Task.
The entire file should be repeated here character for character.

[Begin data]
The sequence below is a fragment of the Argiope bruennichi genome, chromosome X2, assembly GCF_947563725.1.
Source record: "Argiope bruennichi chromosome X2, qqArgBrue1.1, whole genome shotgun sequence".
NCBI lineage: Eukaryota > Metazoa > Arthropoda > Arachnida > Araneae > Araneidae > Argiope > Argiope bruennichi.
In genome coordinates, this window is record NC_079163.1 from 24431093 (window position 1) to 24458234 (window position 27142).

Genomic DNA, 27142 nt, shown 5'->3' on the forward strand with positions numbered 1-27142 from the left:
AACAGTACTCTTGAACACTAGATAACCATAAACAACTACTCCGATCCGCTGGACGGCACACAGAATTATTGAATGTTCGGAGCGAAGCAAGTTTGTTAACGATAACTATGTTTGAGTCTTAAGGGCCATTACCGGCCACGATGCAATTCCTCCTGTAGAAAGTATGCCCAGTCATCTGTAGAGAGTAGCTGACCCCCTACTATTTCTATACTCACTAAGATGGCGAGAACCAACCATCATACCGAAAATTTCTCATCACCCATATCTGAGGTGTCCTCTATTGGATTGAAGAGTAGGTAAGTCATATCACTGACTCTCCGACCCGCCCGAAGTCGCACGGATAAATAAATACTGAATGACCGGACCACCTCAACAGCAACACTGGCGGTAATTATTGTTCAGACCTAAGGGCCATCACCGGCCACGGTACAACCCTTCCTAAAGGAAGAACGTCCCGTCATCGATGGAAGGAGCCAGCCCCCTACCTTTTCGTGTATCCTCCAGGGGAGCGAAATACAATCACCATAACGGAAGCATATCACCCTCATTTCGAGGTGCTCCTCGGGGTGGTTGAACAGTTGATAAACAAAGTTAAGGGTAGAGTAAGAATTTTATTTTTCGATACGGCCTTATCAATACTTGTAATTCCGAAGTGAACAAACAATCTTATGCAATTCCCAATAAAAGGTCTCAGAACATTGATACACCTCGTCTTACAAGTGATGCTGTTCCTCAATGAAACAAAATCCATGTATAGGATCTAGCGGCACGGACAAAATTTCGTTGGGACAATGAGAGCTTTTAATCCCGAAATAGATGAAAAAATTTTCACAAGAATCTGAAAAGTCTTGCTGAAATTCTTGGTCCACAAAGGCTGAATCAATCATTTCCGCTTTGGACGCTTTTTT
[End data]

The sequence below is a fragment of the Argiope bruennichi genome, chromosome X2, assembly GCF_947563725.1.
Source record: "Argiope bruennichi chromosome X2, qqArgBrue1.1, whole genome shotgun sequence".
NCBI lineage: Eukaryota > Metazoa > Arthropoda > Arachnida > Araneae > Araneidae > Argiope > Argiope bruennichi.
In genome coordinates, this window is record NC_079163.1 from 24431093 (window position 1) to 24458234 (window position 27142).

Genomic DNA, 27142 nt, shown 5'->3' on the forward strand with positions numbered 1-27142 from the left:
AACAGTACTCTTGAACACTAGATAACCATAAACAACTACTCCGATCCGCTGGACGGCACACAGAATTATTGAATGTTCGGAGCGAAGCAAGTTTGTTAACGATAACTATGTTTGAGTCTTAAGGGCCATTACCGGCCACGATGCAATTCCTCCTGTAGAAAGTATGCCCAGTCATCTGTAGAGAGTAGCTGACCCCCTACTATTTCTATACTCACTAAGATGGCGAGAACCAACCATCATACCGAAAATTTCTCATCACCCATATCTGAGGTGTCCTCTATTGGATTGAAGAGTAGGTAAGTCATATCACTGACTCTCCGACCCGCCCGAAGTCGCACGGATAAATAAATACTGAATGACCGGACCACCTCAACAGCAACACTGGCGGTAATTATTGTTCAGACCTAAGGGCCATCACCGGCCACGGTACAACCCTTCCTAAAGGAAGAACGTCCCGTCATCGATGGAAGGAGCCAGCCCCCTACCTTTTCGTGTATCCTCCAGGGGAGCGAAATACAATCACCATAACGGAAGCATATCACCCTCATTTCGAGGTGCTCCTCGGGGTGGTTGAACAGTTGATAAACAAAGTTAAGGGTAGAGTAAGAATTTTATTTTTCGATACGGCCTTATCAATACTTGTAATTCCGAAGTGAACAAACAATCTTATGCAATTCCCAATAAAAGGTCTCAGAACATTGATACACCTCGTCTTACAAGTGATGCTGTTCCTCAATGAAACAAAATCCATGTATAGGATCTAGCGGCACGGACAAAATTTCGTTGGGACAATGAGAGCTTTTAATCCCGAAATAGATGAAAAAATTTTCACAAGAATCTGAAAAGTCTTGCTGAAATTCTTGGTCCACAAAGGCTGAATCAATCATTTCCGCTTTGGACGCTTTTTT